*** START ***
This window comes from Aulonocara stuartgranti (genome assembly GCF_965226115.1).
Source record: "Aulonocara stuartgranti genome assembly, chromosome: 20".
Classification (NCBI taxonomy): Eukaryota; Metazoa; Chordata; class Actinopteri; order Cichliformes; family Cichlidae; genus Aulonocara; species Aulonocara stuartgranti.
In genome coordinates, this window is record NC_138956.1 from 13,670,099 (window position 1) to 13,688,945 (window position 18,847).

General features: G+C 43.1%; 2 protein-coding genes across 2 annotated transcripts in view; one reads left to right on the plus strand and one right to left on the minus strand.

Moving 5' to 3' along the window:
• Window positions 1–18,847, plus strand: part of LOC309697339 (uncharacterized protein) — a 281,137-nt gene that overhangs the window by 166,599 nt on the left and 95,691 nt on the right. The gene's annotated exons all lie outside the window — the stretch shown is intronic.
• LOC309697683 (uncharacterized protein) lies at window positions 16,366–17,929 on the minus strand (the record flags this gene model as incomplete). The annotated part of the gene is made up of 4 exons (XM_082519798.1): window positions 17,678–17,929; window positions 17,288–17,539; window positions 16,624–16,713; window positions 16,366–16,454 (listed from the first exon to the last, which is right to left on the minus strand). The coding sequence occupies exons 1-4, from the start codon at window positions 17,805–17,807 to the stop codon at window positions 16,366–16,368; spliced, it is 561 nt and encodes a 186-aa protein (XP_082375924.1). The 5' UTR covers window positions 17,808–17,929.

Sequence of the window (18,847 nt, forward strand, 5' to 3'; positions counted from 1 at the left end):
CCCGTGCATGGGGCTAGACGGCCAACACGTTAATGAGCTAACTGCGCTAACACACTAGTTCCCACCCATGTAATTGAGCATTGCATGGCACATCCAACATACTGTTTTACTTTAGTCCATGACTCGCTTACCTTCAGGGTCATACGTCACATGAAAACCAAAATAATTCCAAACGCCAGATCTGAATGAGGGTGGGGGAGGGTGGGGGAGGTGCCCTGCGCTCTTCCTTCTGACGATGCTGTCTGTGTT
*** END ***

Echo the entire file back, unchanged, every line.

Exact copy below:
This window comes from Aulonocara stuartgranti (genome assembly GCF_965226115.1).
Source record: "Aulonocara stuartgranti genome assembly, chromosome: 20".
Classification (NCBI taxonomy): Eukaryota; Metazoa; Chordata; class Actinopteri; order Cichliformes; family Cichlidae; genus Aulonocara; species Aulonocara stuartgranti.
In genome coordinates, this window is record NC_138956.1 from 13,670,099 (window position 1) to 13,688,945 (window position 18,847).

General features: G+C 43.1%; 2 protein-coding genes across 2 annotated transcripts in view; one reads left to right on the plus strand and one right to left on the minus strand.

Moving 5' to 3' along the window:
• Window positions 1–18,847, plus strand: part of LOC309697339 (uncharacterized protein) — a 281,137-nt gene that overhangs the window by 166,599 nt on the left and 95,691 nt on the right. The gene's annotated exons all lie outside the window — the stretch shown is intronic.
• LOC309697683 (uncharacterized protein) lies at window positions 16,366–17,929 on the minus strand (the record flags this gene model as incomplete). The annotated part of the gene is made up of 4 exons (XM_082519798.1): window positions 17,678–17,929; window positions 17,288–17,539; window positions 16,624–16,713; window positions 16,366–16,454 (listed from the first exon to the last, which is right to left on the minus strand). The coding sequence occupies exons 1-4, from the start codon at window positions 17,805–17,807 to the stop codon at window positions 16,366–16,368; spliced, it is 561 nt and encodes a 186-aa protein (XP_082375924.1). The 5' UTR covers window positions 17,808–17,929.

Sequence of the window (18,847 nt, forward strand, 5' to 3'; positions counted from 1 at the left end):
CCCGTGCATGGGGCTAGACGGCCAACACGTTAATGAGCTAACTGCGCTAACACACTAGTTCCCACCCATGTAATTGAGCATTGCATGGCACATCCAACATACTGTTTTACTTTAGTCCATGACTCGCTTACCTTCAGGGTCATACGTCACATGAAAACCAAAATAATTCCAAACGCCAGATCTGAATGAGGGTGGGGGAGGGTGGGGGAGGTGCCCTGCGCTCTTCCTTCTGACGATGCTGTCTGTGTT